“Jesus H. Christ…” Her foot slams the door behind her. “How do you live here?”
You tell her you’ve been here for years. Your ex-wife had found the place.
She motions the gun in a way that instructs you to take a seat. You find a spot on the couch, and she methodically circles the room, studying all your belongings.
“You too poor to have a TV in here?”
You explain to her that ever since you converted the apartment’s second bedroom into your video game room, you’ve kept the television in there.
Her mouth displays annoyance. For some reason you still find this cute.
She approaches the fireplace where she notices a framed picture of you and your ex-wife on its mantle. She picks it up, and her blue eyes shift between the photo and you a few times until it drops carelessly to the carpet.
“Tell me what valuables you have here.”
You tell her that you have a lot of valuable things. You keep them all in the nightstand.
She motions you to your feet, and the barrel marches you towards your bedroom. You turn on overhead lights as you go through the unkempt kitchen and barren hall, and just as you flip on your bedroom switch, the side of the gun smashes the top of your head.
You’re not knocked unconscious, but you’re definitely shaken.
Laying curled up on the carpet, you see Jasmine’s feet quickly run across the carpet, and she frantically removes a case off your pillow. She jumps towards your nightstand and fills her makeshift goodie bag with your valuables. However, as soon as she realizes that she’s loading the case with restaurant menus and coupons printed from the Internet, she furiously spikes it to the ground.
“This shit is worthless!” She’s yelling more obscenities as her kick flips you flat on your back. While straddling your chest, the weight of her entire body drives the tip of the barrel deep between your eyes.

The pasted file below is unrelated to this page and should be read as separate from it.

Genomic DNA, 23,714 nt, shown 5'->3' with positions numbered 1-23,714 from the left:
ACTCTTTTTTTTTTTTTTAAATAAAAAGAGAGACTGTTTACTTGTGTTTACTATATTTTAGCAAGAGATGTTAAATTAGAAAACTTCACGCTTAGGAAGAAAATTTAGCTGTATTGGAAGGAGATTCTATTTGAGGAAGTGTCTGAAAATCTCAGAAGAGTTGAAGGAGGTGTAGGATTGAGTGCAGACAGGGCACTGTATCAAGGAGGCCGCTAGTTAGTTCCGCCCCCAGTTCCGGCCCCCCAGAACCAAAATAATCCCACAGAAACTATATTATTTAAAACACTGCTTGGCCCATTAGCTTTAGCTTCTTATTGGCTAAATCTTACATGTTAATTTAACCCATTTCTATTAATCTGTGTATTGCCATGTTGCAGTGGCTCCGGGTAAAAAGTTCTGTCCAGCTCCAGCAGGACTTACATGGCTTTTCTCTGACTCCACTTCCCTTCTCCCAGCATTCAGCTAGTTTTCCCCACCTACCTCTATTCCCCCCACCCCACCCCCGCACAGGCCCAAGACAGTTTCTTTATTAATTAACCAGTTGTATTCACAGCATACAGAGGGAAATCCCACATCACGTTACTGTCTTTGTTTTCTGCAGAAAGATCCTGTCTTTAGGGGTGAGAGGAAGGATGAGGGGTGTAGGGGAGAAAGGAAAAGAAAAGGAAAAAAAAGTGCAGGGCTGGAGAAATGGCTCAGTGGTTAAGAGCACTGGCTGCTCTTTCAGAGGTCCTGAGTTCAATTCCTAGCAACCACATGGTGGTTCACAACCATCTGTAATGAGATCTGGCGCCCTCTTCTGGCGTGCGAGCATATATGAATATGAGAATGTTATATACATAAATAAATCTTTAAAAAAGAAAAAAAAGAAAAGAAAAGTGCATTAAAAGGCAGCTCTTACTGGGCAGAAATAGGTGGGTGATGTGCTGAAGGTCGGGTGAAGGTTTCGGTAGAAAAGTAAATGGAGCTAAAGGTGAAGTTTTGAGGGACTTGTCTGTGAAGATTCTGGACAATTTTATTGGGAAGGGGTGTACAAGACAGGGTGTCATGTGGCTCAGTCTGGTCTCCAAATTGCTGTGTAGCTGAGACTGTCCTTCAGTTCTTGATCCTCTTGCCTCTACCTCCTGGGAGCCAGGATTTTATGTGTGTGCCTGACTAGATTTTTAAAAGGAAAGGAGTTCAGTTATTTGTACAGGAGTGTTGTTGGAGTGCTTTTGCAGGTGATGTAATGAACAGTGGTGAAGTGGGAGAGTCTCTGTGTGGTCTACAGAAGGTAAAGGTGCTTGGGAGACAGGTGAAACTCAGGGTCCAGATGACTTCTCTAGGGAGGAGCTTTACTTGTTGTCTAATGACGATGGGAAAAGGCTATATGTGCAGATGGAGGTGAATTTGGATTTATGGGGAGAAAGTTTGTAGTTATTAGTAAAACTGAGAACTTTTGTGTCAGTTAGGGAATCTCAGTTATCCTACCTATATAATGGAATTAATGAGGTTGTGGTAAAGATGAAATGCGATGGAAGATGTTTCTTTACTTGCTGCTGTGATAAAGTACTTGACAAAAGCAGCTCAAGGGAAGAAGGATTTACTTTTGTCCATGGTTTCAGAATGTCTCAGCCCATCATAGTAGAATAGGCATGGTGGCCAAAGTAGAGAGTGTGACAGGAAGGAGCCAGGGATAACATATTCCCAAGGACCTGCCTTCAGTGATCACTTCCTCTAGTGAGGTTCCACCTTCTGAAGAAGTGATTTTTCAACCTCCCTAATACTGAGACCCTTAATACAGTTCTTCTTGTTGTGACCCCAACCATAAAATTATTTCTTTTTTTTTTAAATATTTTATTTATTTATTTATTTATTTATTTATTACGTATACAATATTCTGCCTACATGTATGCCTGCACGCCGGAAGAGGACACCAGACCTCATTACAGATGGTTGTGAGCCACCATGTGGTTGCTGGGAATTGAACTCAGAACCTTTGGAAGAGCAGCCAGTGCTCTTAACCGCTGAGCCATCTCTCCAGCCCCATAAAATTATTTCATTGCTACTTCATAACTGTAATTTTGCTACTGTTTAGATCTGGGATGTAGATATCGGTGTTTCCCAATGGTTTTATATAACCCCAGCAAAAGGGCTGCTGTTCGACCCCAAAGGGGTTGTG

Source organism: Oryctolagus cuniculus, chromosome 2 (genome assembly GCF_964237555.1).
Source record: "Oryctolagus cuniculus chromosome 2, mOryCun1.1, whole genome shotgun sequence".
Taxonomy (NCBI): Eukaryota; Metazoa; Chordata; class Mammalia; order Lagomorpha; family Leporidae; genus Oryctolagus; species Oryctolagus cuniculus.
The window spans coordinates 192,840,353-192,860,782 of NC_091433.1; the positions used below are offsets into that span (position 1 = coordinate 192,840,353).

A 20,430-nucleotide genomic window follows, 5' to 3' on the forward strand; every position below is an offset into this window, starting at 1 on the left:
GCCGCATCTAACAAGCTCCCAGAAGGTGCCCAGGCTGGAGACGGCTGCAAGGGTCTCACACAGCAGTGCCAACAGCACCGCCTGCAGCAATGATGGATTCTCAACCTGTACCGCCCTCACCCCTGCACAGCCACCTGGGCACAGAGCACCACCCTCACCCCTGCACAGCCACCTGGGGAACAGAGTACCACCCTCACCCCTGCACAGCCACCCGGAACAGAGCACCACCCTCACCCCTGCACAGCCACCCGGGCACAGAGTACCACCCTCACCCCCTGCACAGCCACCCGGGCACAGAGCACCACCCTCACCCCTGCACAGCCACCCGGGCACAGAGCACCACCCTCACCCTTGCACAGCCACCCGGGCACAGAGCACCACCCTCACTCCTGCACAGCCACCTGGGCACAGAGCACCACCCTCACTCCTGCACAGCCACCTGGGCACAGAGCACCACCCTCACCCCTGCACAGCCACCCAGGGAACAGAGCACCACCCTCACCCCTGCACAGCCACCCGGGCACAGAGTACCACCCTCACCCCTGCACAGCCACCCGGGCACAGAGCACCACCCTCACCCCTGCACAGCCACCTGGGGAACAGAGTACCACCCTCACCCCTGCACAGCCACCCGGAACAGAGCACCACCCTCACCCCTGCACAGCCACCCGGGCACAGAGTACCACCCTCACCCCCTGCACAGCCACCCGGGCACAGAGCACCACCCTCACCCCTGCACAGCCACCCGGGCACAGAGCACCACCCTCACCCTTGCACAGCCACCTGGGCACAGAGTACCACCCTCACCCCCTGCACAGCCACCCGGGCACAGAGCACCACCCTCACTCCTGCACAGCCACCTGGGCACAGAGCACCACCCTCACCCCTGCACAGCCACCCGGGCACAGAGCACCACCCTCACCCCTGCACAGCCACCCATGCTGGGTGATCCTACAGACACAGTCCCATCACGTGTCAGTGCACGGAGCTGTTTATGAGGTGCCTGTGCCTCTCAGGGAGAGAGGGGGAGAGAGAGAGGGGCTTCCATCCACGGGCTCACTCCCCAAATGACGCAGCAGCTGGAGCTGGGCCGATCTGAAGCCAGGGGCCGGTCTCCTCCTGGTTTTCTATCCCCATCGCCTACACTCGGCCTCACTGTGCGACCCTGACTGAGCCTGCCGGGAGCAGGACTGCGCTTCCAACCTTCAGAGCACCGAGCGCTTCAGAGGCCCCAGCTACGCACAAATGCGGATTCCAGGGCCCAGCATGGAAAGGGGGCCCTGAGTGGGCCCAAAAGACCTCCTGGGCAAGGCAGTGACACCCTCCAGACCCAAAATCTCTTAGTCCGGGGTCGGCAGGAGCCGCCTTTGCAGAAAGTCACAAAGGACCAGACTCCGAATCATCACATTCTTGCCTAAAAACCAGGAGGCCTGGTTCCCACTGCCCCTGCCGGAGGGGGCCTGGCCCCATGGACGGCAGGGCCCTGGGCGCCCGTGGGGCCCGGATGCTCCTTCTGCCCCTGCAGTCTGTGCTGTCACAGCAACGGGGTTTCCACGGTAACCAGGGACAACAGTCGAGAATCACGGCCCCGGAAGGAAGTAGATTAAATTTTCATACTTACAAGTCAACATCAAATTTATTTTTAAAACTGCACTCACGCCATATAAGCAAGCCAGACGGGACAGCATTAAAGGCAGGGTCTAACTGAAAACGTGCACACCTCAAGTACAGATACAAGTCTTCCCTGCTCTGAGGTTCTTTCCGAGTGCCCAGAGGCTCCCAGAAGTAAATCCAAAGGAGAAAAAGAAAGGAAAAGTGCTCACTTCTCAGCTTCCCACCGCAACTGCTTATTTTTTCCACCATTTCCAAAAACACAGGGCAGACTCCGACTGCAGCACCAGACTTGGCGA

“Where’s your money, asshole?”
The top of your head hurts. The barrel of the gun hurts. But what hurts the most is the sudden realization that, despite everything you’ve put into it, this date may not be going so well.
Tears gather behind your eyes. It’s a sensation you haven’t felt since those many years ago. You swallow. You take a deep breath, and unlike the moment when your ex-wife opened the door with the intention of leaving your life forever, you manage to dislodge the words from your throat.
You say, “Don’t go.”
The look of anger across Jasmine’s face grows confused and complicated. “What did you say?”
“Please….” You beg, “Don’t leave…”
Jasmine looks taken back, but she continues straddling you, now pushing the gun into the bridge of your nose. “What are you saying?”
When the tears roll down your face, she stands up but continues to point the gun directly at you. More abruptly begin to flow. You can’t help alternating between moans and gasps for air. Closing your eyes usually calms you, but this time it lets everything inside you loose.
“Stop it!” Jasmine yells. “I need you to stop it! Stop your emotions now!”
It’s no use. Her directions can’t be followed.
You bring your knees to your chest and grasp yourself into a ball. You roll to your side, and the sobs keep coming.
Jasmine’s feet move out of your field of vision, and you hear her run around your apartment. When she returns, you’re still a mess. You’re about to let out another loud wail when something enters your mouth, muzzling you. You recall the taste of sock from middle school, and a roll of duct tape she must have brought in her handbag clasps it uncomfortably into place.